Tuesday, January 04, 2011

Executives who outsource too much

#entarch @Cybersal found a useful article in MIT Sloan Management Review What Happens When You Outsource Too Much? by Francesco Zirpoli and Markus C. Becker (December 2010).

In my view, the title of the article doesn't do justice to the content. There has been endless discussion on how-much outsourcing. Here is a small selection.

"Globalization has led corporations to outsource too much of their work and, more important, their intellectual capital. This has created a worldwide level of interdependency that increasingly threatens to disrupt supply lines and markets at times of earthquakes, explosions, terrorist acts, and other disasters in one part of the world." Has Globalization Reached Its Peak? (James Heskett, HBR, April 2006)

"Outsourcing is one of the quickest, easiest, and most inexpensive ways to hire help and get things done faster." Coaching Women - How to Outsource Tasks Without Losing Control (Zenobia Garrison, Oct 2010)

"You don’t want to outsource too much." Why Outsourcing Can Work (Cormac Foster, Dell, October 2010).

According to most of these accounts, the trick is to outsource only those activities that have certain properties.

  • "primarily non-strategic activities"
  • "the tasks that you despise or take up too much of your time"
  • "don’t fix what isn’t broken"
To my mind, this is a programme management approach to outsourcing - classifying each business activity separately, and deciding its fate accordingly. In contrast, a truly architectural approach to outsourcing would look at the effect of outsourcing on the relationships between activities, not just on the activities in isolation. This is what I find new and interesting about the Sloan paper; here are some key quotes from it, which may help me to reinforce Sally's recommendation.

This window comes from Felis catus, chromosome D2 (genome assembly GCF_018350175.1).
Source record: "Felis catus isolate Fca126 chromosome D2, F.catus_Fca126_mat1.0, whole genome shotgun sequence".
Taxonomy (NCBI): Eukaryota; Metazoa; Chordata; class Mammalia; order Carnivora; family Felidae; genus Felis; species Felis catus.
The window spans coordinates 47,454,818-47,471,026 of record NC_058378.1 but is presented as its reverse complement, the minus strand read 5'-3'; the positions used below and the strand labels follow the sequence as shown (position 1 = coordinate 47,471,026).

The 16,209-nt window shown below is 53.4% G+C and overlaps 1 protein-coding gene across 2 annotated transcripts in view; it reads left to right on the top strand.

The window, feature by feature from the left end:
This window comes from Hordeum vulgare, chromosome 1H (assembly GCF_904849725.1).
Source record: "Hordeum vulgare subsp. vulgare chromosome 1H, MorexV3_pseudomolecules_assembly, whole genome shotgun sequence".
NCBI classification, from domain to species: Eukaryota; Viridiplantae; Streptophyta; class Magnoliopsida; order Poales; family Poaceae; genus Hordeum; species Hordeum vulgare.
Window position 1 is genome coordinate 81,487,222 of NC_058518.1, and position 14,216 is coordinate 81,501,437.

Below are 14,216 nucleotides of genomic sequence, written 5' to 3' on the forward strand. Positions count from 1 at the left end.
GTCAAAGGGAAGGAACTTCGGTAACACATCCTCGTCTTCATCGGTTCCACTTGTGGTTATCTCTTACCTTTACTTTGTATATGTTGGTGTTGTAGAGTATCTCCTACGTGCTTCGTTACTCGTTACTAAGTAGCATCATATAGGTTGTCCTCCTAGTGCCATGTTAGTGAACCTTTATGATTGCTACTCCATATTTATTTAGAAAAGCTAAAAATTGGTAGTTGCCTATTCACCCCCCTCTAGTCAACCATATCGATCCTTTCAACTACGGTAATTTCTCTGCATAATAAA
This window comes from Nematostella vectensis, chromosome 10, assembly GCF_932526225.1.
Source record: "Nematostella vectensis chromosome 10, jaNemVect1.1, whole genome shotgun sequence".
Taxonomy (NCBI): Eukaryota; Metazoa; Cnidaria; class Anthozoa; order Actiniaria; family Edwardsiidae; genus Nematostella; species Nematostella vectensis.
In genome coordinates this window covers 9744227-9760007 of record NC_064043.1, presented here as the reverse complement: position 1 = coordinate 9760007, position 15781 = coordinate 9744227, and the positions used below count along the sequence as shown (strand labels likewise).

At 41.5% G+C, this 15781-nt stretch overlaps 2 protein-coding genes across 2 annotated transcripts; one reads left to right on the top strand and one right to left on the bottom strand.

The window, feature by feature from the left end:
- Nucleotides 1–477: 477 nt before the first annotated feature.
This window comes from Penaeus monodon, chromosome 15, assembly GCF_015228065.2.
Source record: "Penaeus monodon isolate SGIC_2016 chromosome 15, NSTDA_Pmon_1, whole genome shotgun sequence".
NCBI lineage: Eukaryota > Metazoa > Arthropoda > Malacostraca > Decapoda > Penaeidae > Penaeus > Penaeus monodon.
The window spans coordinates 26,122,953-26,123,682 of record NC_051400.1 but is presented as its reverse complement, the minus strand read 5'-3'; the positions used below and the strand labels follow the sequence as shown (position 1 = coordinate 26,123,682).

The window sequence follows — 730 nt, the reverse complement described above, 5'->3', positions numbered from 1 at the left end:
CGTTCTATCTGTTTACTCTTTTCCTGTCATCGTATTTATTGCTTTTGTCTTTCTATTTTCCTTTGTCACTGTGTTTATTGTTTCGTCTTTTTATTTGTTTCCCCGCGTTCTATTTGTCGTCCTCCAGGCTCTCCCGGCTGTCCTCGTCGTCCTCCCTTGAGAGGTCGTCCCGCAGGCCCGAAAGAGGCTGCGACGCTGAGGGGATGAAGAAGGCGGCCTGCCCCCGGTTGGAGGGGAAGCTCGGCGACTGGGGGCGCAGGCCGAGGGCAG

"By 2005, top management realized that pushing outsourcing deep into the product development process had seriously altered the technical heart of the company."

"There is an important difference between integrating physical systems and integrating the performance of such systems."

"Managers need to have detailed knowledge and understanding of how subsystems interact within the products to achieve different outcomes. ... Knowledge of underlying components is essential for identifying the consequences of different trade-offs and making the best decisions regarding overall product performance. Component-specific knowledge is key to architectural knowledge."

"Managing outsourcing by relying on the modularization of the product can have fundamental flaws. Modular product architecture may make good sense for dealing with physical integration, but it is not adequate for resolving issues of performance." (We might say the same about the modularization of the business process.)

"Combining knowledge requires a deep understanding of knowledge, rather than just information scanning or exposure."

No comments: